• cons: these farmers might not be able to handle the amount of produce required, the wash method may not completely get rid of all the pesticides.
    • Proposed solution: I believe that the last solution is the best course of action. By creating a protocol for how to wash crops and also recruiting farmers who use less pesticides this reduces the risk of making the kids sick. This will give the children the proper nutrients that they need. While there is risk that the kids could still get sick from the pesticides I think keeping children from breastfeeding and possibly exposing them to HIV infection is a much higher risk. While in Sierra Leone I noticed how much families cared for their children. They would do anything they could to make them healthy. For example, I noticed several protocols around villages for Ebola awareness. So, I think a protocol would easily be accepted. If a wash protocol was developed I think many farmers would change their practice to make it healthier. Solution 2 does not decrease the risk of pesticides and may end up making the product too expensive. Solution 1 is a huge invasion of privacy and may not appeal to women. In my opinion, the ethics that arise with solution 1 cause more issues rather than reducing them.
    • Implications:
      • Technologically: The technology in this solution is our porridge product that will be distributed by the women’s cooperation. This recipe will be strategically created to address areas of malnourishment in children. This would make children healthier.
      • Socially: Socially, women would be able to make money for their family, farmers would be able to practice safer farming methods, children can participate in more activities because they are healthy.
      • Economically: Women working for the cooperation will make money, the cash crop farmers practicing clean farming methods would make money


Part II (6 months later):

  • Facts:
    • business is thriving
    • Women work for nine hours a day and make about $3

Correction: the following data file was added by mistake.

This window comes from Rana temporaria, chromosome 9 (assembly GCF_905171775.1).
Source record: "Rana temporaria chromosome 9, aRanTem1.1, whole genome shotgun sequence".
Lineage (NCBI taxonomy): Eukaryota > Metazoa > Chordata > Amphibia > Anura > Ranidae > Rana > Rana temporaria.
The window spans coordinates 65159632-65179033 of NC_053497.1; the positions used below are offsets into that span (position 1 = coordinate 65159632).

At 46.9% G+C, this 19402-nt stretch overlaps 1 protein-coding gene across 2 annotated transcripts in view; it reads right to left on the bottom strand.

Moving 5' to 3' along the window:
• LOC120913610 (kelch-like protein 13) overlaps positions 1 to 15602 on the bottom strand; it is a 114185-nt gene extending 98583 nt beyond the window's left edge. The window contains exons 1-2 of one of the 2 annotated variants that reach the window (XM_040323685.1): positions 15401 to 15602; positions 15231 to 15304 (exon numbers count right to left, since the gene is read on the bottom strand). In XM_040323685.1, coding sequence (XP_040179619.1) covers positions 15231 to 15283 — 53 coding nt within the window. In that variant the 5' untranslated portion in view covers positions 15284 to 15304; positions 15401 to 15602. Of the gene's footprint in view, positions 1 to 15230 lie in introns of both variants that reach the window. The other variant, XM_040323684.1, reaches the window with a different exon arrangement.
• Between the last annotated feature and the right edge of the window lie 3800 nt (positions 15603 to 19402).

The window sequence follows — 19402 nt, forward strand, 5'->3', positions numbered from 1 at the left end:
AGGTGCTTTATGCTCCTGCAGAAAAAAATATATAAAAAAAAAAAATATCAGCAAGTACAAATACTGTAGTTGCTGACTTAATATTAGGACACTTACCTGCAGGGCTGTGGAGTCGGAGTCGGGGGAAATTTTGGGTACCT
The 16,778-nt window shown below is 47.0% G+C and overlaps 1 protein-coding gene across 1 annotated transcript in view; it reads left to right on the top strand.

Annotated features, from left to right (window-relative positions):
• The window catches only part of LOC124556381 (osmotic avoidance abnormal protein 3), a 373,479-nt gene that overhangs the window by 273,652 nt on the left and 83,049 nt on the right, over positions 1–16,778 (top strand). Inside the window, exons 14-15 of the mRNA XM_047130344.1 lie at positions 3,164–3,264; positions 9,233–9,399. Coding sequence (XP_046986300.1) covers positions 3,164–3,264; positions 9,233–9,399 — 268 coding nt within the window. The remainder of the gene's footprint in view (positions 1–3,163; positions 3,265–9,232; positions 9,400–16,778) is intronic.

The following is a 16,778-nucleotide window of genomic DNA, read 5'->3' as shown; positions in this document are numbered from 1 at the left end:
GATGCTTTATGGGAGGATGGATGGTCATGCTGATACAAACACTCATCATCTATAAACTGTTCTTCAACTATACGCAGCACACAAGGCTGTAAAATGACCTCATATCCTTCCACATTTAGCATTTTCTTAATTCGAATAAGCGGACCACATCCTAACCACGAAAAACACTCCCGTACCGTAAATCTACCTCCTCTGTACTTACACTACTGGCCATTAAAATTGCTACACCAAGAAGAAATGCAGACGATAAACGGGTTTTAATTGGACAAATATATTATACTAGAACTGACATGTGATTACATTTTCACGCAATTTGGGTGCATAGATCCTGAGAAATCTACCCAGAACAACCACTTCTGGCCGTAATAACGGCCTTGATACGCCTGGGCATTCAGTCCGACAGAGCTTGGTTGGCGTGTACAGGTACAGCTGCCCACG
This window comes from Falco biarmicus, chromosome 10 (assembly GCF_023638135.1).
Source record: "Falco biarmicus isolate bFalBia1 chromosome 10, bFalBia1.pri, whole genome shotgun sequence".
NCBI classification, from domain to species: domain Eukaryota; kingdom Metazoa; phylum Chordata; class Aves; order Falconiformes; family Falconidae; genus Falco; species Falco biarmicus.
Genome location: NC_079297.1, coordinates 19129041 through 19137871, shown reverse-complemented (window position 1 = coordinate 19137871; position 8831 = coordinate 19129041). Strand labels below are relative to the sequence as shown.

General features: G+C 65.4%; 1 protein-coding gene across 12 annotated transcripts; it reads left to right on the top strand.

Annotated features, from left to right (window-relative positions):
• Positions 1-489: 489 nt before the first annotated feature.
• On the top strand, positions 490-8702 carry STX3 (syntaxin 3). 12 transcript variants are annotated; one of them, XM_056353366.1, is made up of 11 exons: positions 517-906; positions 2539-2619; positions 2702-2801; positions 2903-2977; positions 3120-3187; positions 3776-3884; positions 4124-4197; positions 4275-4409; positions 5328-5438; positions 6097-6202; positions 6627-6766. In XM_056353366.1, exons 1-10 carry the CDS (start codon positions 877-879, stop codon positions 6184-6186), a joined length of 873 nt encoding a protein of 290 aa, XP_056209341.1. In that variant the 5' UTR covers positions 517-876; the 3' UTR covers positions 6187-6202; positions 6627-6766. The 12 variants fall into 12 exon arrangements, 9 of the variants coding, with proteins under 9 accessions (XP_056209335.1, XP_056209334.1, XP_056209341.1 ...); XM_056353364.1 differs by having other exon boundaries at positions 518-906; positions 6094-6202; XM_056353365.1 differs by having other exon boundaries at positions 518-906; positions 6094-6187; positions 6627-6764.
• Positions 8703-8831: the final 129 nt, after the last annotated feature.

• Women save time traveling to market (and $)
    • Happy with the coop and the sense of identity
    • Women turn over their money to men in the family
    • Men waste the money
    • One of seven members of the leadership council
    • Have six months left on the committee
    • Committee wants things to change
    • A patriarchal society where men have say on money
    • Though the cooperative is thriving, it is not achieving the twin social outcomes of improving the nutritional status of children and the livelihoods of rural households.
  • Principle: How can the cooperative achieve the twin social outcomes of improving the nutritional status of children and the livelihoods of rural households
  • Stakeholders and motivations:
    • Mothers
      • Personal: Want the money to feed their kids
      • Professional: continue to support the venture
    • Children
      • Personal: want to be fed and healthy
      • no professional motivations
    • Women’s cooperative
      • Personal: Want to feel involved in the community
      • Professional: Want to improve the nutritional status of children
    • Local cash crop farmers
      • Personal: Want to prevent stunted growth in children
      • Professional: want to make money selling their crops to the cooperative
    • Husbands
      • Personal: Want the money the women make for their own benefit
      • No professional motivations
  • Potential Solutions:
    • The women will have a choice receive a certain amount of gruel each day as payment for their work instead of receiving money or they can continue to receive their payment in the form of money.
      • How does it solve the problem? 
        1. Pros: controls money flow going home, gives women choice to just take food for kids if that’s what they want and is needed